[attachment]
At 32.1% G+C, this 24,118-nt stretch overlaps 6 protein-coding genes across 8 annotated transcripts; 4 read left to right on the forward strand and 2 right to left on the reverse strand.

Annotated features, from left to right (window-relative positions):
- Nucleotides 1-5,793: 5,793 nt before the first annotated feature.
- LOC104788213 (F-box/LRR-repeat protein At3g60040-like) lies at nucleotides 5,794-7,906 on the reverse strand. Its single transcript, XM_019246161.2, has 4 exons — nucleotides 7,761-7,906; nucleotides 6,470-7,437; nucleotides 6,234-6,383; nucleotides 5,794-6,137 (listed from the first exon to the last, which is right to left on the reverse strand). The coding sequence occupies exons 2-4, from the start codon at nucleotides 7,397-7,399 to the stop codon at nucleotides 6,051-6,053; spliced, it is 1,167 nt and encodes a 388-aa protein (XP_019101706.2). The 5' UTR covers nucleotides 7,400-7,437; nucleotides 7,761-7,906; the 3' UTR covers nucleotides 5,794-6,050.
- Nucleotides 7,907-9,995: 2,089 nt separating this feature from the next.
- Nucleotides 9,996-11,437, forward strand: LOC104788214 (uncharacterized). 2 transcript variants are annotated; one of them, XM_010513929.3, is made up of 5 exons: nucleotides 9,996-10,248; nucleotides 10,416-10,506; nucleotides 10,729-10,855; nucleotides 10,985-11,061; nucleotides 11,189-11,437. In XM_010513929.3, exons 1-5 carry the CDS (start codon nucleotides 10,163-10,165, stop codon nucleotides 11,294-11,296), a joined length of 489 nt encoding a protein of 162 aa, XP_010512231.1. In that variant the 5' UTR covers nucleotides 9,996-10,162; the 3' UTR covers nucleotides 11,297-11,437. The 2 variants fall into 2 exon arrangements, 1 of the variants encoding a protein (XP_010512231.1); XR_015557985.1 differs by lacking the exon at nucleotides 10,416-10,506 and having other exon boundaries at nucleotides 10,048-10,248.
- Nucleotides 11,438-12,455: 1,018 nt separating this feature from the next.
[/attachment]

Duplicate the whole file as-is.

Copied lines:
At 32.1% G+C, this 24,118-nt stretch overlaps 6 protein-coding genes across 8 annotated transcripts; 4 read left to right on the forward strand and 2 right to left on the reverse strand.

Annotated features, from left to right (window-relative positions):
- Nucleotides 1-5,793: 5,793 nt before the first annotated feature.
- LOC104788213 (F-box/LRR-repeat protein At3g60040-like) lies at nucleotides 5,794-7,906 on the reverse strand. Its single transcript, XM_019246161.2, has 4 exons — nucleotides 7,761-7,906; nucleotides 6,470-7,437; nucleotides 6,234-6,383; nucleotides 5,794-6,137 (listed from the first exon to the last, which is right to left on the reverse strand). The coding sequence occupies exons 2-4, from the start codon at nucleotides 7,397-7,399 to the stop codon at nucleotides 6,051-6,053; spliced, it is 1,167 nt and encodes a 388-aa protein (XP_019101706.2). The 5' UTR covers nucleotides 7,400-7,437; nucleotides 7,761-7,906; the 3' UTR covers nucleotides 5,794-6,050.
- Nucleotides 7,907-9,995: 2,089 nt separating this feature from the next.
- Nucleotides 9,996-11,437, forward strand: LOC104788214 (uncharacterized). 2 transcript variants are annotated; one of them, XM_010513929.3, is made up of 5 exons: nucleotides 9,996-10,248; nucleotides 10,416-10,506; nucleotides 10,729-10,855; nucleotides 10,985-11,061; nucleotides 11,189-11,437. In XM_010513929.3, exons 1-5 carry the CDS (start codon nucleotides 10,163-10,165, stop codon nucleotides 11,294-11,296), a joined length of 489 nt encoding a protein of 162 aa, XP_010512231.1. In that variant the 5' UTR covers nucleotides 9,996-10,162; the 3' UTR covers nucleotides 11,297-11,437. The 2 variants fall into 2 exon arrangements, 1 of the variants encoding a protein (XP_010512231.1); XR_015557985.1 differs by lacking the exon at nucleotides 10,416-10,506 and having other exon boundaries at nucleotides 10,048-10,248.
- Nucleotides 11,438-12,455: 1,018 nt separating this feature from the next.